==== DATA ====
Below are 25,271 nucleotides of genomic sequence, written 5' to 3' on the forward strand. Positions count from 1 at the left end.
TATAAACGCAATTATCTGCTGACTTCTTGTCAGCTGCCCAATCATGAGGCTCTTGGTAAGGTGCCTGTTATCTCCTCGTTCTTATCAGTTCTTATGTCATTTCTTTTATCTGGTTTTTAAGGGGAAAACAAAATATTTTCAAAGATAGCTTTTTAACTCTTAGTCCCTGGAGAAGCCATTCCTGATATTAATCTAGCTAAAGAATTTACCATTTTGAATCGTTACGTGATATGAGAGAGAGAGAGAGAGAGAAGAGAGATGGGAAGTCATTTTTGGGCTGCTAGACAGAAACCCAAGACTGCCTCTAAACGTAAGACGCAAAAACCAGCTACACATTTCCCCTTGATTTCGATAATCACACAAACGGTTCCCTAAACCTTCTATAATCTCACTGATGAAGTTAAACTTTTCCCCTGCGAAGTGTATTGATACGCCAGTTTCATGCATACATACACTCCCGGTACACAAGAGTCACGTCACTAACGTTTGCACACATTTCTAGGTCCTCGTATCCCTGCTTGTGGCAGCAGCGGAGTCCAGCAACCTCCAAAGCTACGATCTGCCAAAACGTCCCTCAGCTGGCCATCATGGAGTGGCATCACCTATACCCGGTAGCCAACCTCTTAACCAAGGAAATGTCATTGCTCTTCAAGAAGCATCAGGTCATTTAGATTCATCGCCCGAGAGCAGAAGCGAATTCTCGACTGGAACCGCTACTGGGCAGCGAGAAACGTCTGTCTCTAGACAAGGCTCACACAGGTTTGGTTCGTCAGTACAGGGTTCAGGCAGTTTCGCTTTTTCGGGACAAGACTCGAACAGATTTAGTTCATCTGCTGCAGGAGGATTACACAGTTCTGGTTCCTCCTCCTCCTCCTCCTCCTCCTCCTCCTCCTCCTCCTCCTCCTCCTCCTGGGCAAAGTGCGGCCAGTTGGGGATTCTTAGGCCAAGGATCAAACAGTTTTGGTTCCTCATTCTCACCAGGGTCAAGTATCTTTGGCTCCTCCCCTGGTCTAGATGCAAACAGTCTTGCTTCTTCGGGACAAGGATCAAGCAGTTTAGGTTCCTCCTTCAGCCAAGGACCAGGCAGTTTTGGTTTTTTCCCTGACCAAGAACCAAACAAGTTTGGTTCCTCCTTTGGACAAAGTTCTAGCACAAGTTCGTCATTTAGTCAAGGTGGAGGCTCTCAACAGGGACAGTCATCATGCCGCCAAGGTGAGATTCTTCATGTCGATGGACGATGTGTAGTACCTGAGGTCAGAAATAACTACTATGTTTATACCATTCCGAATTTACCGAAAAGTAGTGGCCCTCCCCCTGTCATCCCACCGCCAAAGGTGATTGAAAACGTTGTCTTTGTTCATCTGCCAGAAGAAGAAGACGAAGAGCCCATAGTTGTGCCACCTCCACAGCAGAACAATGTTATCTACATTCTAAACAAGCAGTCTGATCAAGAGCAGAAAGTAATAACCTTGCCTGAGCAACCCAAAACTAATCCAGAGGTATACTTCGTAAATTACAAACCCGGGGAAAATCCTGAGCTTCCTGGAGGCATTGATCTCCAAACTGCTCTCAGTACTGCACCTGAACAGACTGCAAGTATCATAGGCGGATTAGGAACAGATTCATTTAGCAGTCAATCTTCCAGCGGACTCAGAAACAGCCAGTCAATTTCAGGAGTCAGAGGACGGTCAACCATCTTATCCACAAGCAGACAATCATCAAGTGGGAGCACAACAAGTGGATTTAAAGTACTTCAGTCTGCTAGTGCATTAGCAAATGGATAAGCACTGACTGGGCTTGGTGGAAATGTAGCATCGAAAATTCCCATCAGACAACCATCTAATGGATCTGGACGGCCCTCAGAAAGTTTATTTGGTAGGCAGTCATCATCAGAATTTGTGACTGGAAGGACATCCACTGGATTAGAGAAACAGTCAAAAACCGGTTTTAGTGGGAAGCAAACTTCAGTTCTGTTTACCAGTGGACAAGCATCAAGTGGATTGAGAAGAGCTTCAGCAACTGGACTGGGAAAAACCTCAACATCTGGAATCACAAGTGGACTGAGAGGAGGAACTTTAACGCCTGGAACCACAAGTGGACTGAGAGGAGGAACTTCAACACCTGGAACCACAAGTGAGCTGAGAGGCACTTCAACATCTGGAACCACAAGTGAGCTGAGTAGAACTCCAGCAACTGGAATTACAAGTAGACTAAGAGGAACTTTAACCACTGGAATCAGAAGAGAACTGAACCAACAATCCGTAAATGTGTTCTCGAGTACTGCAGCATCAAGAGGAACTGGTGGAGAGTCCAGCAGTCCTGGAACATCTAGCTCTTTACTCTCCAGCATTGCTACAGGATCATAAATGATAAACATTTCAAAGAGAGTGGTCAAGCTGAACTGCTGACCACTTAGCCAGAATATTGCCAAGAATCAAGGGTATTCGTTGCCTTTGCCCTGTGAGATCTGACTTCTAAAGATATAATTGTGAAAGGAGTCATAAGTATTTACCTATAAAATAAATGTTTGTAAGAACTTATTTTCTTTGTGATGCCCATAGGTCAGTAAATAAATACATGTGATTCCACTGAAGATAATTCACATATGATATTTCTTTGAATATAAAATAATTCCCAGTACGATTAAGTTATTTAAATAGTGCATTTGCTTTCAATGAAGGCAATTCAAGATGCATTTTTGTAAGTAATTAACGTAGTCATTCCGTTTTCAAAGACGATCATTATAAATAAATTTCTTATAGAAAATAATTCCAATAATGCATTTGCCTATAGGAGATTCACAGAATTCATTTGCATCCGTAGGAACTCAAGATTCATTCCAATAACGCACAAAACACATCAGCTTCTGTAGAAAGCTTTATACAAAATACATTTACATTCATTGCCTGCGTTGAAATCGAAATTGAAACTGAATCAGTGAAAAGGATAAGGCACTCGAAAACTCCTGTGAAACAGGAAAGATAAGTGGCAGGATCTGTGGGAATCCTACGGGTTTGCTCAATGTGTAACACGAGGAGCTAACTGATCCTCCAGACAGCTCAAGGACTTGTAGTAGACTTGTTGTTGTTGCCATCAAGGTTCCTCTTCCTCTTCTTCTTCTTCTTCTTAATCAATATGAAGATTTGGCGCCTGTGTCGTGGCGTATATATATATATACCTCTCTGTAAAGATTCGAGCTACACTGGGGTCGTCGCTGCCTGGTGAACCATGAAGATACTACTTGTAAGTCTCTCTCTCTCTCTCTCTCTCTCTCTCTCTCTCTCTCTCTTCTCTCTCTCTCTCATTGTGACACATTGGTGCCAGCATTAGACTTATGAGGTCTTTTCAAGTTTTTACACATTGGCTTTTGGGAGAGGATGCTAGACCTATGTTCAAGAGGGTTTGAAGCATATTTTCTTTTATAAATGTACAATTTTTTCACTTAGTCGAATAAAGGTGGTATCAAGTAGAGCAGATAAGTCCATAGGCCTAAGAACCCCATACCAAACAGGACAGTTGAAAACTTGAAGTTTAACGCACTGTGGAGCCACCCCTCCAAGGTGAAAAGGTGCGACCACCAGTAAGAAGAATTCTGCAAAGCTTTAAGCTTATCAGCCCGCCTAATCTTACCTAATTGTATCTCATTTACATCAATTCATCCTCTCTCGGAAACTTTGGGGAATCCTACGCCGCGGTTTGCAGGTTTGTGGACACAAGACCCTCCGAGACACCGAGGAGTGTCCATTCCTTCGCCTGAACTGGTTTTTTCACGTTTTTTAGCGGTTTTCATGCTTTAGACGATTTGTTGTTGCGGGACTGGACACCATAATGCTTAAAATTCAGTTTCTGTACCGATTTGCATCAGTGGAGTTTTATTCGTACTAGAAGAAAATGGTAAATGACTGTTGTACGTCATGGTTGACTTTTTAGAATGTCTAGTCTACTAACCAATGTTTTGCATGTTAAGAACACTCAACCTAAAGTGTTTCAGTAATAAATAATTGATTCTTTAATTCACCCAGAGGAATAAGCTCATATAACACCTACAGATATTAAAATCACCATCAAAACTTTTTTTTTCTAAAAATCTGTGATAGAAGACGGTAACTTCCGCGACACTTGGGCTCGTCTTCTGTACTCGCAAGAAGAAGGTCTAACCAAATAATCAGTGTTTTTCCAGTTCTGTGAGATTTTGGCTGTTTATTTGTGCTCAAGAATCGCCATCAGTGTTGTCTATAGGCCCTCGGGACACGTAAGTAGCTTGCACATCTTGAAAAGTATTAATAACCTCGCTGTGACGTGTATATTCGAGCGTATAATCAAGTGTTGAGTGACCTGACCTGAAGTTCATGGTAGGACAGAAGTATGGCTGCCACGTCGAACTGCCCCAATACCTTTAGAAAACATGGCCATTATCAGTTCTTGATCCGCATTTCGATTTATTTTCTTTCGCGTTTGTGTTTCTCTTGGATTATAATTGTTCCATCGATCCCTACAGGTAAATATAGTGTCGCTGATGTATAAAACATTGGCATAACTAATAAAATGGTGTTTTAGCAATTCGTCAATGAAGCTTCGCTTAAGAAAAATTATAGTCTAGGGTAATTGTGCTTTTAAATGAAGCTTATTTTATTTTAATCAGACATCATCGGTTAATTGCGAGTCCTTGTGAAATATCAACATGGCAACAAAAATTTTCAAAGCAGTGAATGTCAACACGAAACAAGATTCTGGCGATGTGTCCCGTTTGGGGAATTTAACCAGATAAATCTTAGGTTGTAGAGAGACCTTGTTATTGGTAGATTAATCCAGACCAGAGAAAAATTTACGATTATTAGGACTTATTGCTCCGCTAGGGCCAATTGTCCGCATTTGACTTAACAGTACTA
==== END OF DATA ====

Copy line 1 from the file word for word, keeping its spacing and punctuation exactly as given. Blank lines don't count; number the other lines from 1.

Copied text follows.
Below are 25,271 nucleotides of genomic sequence, written 5' to 3' on the forward strand. Positions count from 1 at the left end.